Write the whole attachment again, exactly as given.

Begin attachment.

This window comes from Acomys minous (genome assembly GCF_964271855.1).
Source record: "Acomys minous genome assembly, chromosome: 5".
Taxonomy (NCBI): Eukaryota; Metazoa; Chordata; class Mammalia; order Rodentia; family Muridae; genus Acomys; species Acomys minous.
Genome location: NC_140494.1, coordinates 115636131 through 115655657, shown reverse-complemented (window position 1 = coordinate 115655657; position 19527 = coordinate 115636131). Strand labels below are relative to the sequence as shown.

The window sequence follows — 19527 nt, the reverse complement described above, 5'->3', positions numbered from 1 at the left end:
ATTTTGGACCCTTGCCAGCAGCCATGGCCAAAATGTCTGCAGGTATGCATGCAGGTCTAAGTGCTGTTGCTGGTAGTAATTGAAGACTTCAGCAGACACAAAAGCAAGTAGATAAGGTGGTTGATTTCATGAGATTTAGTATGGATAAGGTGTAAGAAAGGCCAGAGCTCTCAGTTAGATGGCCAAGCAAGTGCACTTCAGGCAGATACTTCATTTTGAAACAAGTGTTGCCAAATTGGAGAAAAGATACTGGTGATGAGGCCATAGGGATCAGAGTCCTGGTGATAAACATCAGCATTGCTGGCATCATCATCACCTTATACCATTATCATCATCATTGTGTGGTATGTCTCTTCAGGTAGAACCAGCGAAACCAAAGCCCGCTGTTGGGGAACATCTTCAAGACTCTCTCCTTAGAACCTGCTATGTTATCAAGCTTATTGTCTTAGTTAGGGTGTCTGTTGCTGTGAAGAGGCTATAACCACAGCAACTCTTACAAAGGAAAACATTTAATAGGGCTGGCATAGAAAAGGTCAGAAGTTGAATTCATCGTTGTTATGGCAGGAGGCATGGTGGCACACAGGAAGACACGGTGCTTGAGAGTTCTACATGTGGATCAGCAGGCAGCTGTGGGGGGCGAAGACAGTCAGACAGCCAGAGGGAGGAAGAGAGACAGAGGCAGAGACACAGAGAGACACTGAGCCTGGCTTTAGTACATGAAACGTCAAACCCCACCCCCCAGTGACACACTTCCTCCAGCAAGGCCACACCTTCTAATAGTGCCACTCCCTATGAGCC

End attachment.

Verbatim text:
This window comes from Acomys minous (genome assembly GCF_964271855.1).
Source record: "Acomys minous genome assembly, chromosome: 5".
Taxonomy (NCBI): Eukaryota; Metazoa; Chordata; class Mammalia; order Rodentia; family Muridae; genus Acomys; species Acomys minous.
Genome location: NC_140494.1, coordinates 115636131 through 115655657, shown reverse-complemented (window position 1 = coordinate 115655657; position 19527 = coordinate 115636131). Strand labels below are relative to the sequence as shown.

The window sequence follows — 19527 nt, the reverse complement described above, 5'->3', positions numbered from 1 at the left end:
ATTTTGGACCCTTGCCAGCAGCCATGGCCAAAATGTCTGCAGGTATGCATGCAGGTCTAAGTGCTGTTGCTGGTAGTAATTGAAGACTTCAGCAGACACAAAAGCAAGTAGATAAGGTGGTTGATTTCATGAGATTTAGTATGGATAAGGTGTAAGAAAGGCCAGAGCTCTCAGTTAGATGGCCAAGCAAGTGCACTTCAGGCAGATACTTCATTTTGAAACAAGTGTTGCCAAATTGGAGAAAAGATACTGGTGATGAGGCCATAGGGATCAGAGTCCTGGTGATAAACATCAGCATTGCTGGCATCATCATCACCTTATACCATTATCATCATCATTGTGTGGTATGTCTCTTCAGGTAGAACCAGCGAAACCAAAGCCCGCTGTTGGGGAACATCTTCAAGACTCTCTCCTTAGAACCTGCTATGTTATCAAGCTTATTGTCTTAGTTAGGGTGTCTGTTGCTGTGAAGAGGCTATAACCACAGCAACTCTTACAAAGGAAAACATTTAATAGGGCTGGCATAGAAAAGGTCAGAAGTTGAATTCATCGTTGTTATGGCAGGAGGCATGGTGGCACACAGGAAGACACGGTGCTTGAGAGTTCTACATGTGGATCAGCAGGCAGCTGTGGGGGGCGAAGACAGTCAGACAGCCAGAGGGAGGAAGAGAGACAGAGGCAGAGACACAGAGAGACACTGAGCCTGGCTTTAGTACATGAAACGTCAAACCCCACCCCCCAGTGACACACTTCCTCCAGCAAGGCCACACCTTCTAATAGTGCCACTCCCTATGAGCC